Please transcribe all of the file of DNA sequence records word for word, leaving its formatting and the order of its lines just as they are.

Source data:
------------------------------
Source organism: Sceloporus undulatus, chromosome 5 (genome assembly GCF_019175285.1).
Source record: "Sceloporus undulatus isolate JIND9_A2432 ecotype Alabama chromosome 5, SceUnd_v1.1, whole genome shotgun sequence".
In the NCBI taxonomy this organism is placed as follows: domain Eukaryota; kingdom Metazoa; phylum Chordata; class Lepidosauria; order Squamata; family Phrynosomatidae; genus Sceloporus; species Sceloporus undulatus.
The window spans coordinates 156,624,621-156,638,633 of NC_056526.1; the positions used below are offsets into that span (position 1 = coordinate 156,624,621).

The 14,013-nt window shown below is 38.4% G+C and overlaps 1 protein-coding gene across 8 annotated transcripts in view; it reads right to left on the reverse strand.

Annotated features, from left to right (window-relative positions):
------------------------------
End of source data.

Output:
Source organism: Sceloporus undulatus, chromosome 5 (genome assembly GCF_019175285.1).
Source record: "Sceloporus undulatus isolate JIND9_A2432 ecotype Alabama chromosome 5, SceUnd_v1.1, whole genome shotgun sequence".
In the NCBI taxonomy this organism is placed as follows: domain Eukaryota; kingdom Metazoa; phylum Chordata; class Lepidosauria; order Squamata; family Phrynosomatidae; genus Sceloporus; species Sceloporus undulatus.
The window spans coordinates 156,624,621-156,638,633 of NC_056526.1; the positions used below are offsets into that span (position 1 = coordinate 156,624,621).

The 14,013-nt window shown below is 38.4% G+C and overlaps 1 protein-coding gene across 8 annotated transcripts in view; it reads right to left on the reverse strand.

Annotated features, from left to right (window-relative positions):